JOINT BASE ELMENDORF-RICHARDSON, Alaska -- In the high-stress world of Alaska's Air National Guard rescue squadron "PJs," who respond to emergencies around the state and deploy overseas, it can be hard to deal with the mental tolls that come with the job.
But one member of the pararescue unit is a trained expert in knowing when someone on the team needs extra help, and he's believed to be the first of his kind in the U.S. military.
Instead of a flight suit or airman battle uniform, he simply wears a vest.
TOML, a one-year-old chocolate Labrador, joined the Alaska Air National Guard's 212th Rescue Squadron in 2016 and then deployed to Afghanistan with them. His name is the acronym for the pararescue community's motto, "That Others Might Live."
When he passes his final test, which his trainer said will be scheduled soon, TOML’s ownership will officially be transferred to the unit from the non-profit organization that donated and trained him.
Although working dogs are common across the military, none is known to both officially belong to the unit and hold a service animal-specific role.
- Video: Celebration of Life for Military Service Dog Cena
- Service Dogs and Other Lesser-Known VA Benefits
- Video: Giants Surprise Veteran With Service Dog
Some unit chaplains, such as one Army chaplain stationed in Germany, own service animals that move with them across assignments.
And many units, such as 1st Brigade, "Bastogne," of the 101st Infantry Division at Fort Campbell, Kentucky, have mascot animals.
But officials with the 212th said they do not know of any other unit that has its own service dog.
The Army-directed Human Animal Bond program governs how these animals are cared for, and veterinary services and a care budget are provided through the Pentagon, unit officials said.
"I have yet to hear -- and I do a lot of research on this -- of any actual service dog for a unit deploying with them," said TOML's trainer April Gettys, founder of the non-profit Midnight Sun Service Dogs in Eagle River, Alaska, who facilitated the donation of the dog to the unit.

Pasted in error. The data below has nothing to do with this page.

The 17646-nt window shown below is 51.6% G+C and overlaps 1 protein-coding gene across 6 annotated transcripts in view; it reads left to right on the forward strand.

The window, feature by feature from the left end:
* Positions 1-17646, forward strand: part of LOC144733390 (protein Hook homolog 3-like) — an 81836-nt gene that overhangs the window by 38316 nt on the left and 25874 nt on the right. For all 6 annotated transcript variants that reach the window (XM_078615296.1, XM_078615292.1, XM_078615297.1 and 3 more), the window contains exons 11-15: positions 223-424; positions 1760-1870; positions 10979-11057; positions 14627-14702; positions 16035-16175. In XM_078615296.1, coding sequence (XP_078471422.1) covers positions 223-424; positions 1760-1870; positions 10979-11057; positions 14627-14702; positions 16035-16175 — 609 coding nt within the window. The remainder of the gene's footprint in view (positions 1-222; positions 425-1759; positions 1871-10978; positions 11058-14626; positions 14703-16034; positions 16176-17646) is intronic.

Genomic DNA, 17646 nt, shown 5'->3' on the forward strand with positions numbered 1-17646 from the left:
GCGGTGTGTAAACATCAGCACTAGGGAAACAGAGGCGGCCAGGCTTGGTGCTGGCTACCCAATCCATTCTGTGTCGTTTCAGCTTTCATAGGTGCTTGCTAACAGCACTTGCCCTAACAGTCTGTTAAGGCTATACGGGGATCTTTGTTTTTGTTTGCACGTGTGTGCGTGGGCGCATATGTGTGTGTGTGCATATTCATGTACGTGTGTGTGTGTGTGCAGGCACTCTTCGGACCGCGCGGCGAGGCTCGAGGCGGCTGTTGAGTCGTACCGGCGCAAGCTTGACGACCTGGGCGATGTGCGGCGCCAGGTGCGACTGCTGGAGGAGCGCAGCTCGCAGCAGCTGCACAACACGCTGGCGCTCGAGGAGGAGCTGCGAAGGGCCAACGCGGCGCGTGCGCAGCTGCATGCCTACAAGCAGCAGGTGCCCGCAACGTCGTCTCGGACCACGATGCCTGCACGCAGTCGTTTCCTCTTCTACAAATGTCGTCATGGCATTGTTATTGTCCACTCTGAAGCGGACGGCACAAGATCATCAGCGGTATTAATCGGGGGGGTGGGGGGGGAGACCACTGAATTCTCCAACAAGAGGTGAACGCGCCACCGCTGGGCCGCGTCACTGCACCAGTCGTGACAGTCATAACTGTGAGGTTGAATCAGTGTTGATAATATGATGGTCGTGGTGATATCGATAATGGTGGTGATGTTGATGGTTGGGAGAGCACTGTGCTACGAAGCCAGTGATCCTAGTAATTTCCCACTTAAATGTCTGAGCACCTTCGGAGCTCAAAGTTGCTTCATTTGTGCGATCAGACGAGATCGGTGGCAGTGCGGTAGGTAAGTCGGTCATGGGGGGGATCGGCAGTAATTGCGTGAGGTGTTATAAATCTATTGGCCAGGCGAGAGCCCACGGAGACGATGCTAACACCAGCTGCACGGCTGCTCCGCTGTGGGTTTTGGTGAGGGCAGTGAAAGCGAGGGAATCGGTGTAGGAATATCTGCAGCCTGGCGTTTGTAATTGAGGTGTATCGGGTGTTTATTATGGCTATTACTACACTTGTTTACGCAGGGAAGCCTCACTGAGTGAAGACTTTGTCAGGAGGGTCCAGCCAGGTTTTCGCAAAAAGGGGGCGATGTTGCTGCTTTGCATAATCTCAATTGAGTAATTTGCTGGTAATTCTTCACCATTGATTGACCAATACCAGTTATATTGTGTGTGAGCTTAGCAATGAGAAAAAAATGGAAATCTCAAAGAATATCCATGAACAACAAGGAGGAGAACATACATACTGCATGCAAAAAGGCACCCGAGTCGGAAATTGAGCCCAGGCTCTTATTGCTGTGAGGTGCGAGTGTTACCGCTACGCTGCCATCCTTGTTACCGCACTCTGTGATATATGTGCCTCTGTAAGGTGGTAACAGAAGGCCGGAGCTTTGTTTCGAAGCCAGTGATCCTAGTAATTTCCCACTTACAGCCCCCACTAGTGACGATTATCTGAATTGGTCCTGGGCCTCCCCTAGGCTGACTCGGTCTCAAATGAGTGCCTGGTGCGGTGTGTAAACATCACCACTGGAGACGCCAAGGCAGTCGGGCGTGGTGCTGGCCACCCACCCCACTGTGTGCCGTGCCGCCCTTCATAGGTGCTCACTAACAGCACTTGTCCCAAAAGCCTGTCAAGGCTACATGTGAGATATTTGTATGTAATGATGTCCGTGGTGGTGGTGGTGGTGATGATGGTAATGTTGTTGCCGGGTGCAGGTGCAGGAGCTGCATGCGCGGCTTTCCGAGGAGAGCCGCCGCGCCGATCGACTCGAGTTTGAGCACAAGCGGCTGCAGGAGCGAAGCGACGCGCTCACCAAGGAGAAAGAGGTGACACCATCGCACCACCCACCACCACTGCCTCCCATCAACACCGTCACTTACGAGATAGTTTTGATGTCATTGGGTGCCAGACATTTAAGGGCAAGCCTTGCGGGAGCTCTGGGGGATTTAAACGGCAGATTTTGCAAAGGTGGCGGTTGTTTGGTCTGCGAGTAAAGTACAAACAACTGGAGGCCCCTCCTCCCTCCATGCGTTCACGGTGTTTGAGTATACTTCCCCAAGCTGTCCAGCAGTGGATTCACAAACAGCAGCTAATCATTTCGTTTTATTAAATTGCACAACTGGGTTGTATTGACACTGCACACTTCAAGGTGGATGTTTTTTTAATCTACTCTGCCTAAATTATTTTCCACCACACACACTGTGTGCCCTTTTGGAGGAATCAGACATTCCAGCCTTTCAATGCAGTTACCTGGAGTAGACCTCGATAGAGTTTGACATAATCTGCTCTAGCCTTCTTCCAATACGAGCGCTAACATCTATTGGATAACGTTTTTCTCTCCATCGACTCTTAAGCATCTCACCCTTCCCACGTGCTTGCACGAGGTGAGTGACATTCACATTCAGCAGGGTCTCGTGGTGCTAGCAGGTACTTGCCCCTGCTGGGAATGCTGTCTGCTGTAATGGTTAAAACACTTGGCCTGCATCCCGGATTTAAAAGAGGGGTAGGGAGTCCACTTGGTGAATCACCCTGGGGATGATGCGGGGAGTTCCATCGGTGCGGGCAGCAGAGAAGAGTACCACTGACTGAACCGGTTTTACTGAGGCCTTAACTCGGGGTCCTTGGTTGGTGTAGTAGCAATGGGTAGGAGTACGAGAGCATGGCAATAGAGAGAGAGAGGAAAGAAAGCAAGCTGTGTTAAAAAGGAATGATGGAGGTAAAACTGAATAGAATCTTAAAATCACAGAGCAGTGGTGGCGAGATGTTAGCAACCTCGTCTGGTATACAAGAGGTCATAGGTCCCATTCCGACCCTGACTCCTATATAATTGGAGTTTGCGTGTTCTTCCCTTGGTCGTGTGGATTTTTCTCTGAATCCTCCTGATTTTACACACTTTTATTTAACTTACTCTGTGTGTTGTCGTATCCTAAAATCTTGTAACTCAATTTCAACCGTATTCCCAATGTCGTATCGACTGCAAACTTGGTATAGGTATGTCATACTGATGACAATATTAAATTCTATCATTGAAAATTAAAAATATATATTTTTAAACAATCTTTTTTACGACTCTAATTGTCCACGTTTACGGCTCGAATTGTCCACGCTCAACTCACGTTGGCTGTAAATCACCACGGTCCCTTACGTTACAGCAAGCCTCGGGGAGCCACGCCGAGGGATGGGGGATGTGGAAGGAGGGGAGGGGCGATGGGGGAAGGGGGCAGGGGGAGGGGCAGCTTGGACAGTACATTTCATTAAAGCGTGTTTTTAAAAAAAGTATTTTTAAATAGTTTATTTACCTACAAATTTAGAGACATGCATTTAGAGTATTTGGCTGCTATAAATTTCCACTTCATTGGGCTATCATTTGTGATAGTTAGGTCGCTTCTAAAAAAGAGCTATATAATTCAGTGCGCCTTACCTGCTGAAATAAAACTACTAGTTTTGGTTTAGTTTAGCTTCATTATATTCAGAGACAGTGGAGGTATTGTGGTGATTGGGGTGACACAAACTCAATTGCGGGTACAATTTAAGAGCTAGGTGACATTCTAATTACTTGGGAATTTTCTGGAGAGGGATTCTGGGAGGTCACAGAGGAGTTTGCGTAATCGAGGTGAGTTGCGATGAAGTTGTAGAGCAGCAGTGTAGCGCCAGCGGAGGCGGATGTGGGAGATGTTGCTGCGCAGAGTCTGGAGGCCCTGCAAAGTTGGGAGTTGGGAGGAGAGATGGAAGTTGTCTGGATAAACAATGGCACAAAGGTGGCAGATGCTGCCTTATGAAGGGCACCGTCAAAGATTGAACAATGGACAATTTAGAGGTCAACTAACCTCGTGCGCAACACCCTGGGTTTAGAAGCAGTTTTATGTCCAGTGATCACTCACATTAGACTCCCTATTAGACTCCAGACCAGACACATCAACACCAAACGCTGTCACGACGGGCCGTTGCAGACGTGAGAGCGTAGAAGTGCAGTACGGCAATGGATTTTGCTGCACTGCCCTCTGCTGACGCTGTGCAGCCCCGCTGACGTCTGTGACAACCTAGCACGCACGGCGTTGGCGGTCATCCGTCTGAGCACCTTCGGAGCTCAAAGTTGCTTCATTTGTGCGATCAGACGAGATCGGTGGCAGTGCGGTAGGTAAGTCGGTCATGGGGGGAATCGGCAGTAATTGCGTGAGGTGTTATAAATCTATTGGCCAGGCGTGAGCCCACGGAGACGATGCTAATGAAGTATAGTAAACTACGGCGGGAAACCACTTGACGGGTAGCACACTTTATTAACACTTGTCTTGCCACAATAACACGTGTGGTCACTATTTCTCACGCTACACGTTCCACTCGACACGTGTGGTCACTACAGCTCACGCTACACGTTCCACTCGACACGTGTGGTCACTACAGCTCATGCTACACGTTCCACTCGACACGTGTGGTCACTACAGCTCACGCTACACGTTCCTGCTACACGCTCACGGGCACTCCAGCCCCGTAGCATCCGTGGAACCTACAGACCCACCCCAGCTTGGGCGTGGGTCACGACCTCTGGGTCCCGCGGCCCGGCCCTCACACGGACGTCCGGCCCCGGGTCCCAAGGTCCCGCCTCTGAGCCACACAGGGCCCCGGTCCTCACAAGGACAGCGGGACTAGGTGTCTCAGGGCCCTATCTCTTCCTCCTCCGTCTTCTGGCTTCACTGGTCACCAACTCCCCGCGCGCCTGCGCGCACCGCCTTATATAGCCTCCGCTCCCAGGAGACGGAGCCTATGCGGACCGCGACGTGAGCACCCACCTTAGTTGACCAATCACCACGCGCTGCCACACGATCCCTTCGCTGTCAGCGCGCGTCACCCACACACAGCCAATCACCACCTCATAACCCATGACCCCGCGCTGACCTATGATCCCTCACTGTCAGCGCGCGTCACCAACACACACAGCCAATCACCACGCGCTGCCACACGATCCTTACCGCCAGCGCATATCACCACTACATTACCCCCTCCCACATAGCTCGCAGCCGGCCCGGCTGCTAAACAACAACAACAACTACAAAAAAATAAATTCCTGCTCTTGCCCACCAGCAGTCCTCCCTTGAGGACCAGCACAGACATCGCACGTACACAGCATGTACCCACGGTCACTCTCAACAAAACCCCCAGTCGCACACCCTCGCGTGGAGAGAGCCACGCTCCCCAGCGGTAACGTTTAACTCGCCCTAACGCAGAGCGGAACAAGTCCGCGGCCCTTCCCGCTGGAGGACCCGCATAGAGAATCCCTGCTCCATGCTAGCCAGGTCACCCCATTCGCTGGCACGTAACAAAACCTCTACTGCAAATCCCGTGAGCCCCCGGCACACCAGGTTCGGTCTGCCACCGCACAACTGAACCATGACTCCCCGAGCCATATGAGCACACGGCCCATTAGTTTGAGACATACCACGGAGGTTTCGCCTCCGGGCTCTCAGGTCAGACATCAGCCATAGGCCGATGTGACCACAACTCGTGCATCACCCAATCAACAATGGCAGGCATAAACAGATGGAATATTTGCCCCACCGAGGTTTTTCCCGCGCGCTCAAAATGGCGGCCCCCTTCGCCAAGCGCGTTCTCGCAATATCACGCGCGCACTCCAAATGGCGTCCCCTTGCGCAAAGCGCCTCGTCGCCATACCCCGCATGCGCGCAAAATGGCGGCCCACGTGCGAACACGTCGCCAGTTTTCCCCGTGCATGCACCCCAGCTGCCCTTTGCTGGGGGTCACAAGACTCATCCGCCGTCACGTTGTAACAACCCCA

Gettys' husband, Air Guard Brig. Gen. Blake Gettys, is the joint staff director of the Alaska Guard's Joint Force Headquarters here.
TOML is what's known as a "facility animal," and trained as a service dog for multiple handlers.
He also can perform animal therapy functions and is being trained to do other working dog tasks, such as making jumps with a handler to assist in rescues. TOML is worth about $45,000, Gettys said.
"We're the dirty end of the business -- the stress of being alert non-stop, 24/7 and always being prepared ... and that adds a lot of stress. And then the stress of seeing people blown up and shredded and all that stuff," said Air National Guard Maj. Brock Roden, one of the handlers. "TOML is a part of that whole focus of the squadron, taking care of our members."
TOML responds to and works as a service dog for whichever handler he's been assigned to for the day, officials said.
His care and job rotates through the unit, and handlers can request time with him as desired.
Although there are plans to train the entire 60-member unit, about 10 members have gone through the handler training so far and can "check him out" to take him home and keep him during the day.
Although not typical for most service dogs, shuffling between handlers is not stressful on TOML, Gettys said, because he's been trained for it.
He has his own bed and "go bag" packed with brushes, toys, training treats, a medical kit and his journal, Roden said.
The handlers use the journal to log any new commands he's learning, medical events, or anything else important to pass on to the next person.
Unlike active-duty units, members of the 212th could be in the unit for their entire careers, thanks to the stability afforded by the Guard.
That means that a unit-owned service animal is a long-haul benefit -- and tasking -- for everyone involved.
Before agreeing to add TOML to the unit, Roden said his commander had a "talk" with the unit, not unlike the discussion parents have with their kids before agreeing to buy them a new pet.
"Our chief was like, 'This is a long-term commitment, it's multiple years and someone is going to have it every single day,' " he said.
TOML has inspired at least three other units to work with Gettys to get their own facility service dogs.
Three members of the 212th have received their own individual service dogs since TOML joined the unit, and four others are in the process, she said.
"You think there's one dog -- look how many lives he is affecting," Gettys said.
-- Amy Bushatz can be reached at firstname.lastname@example.org.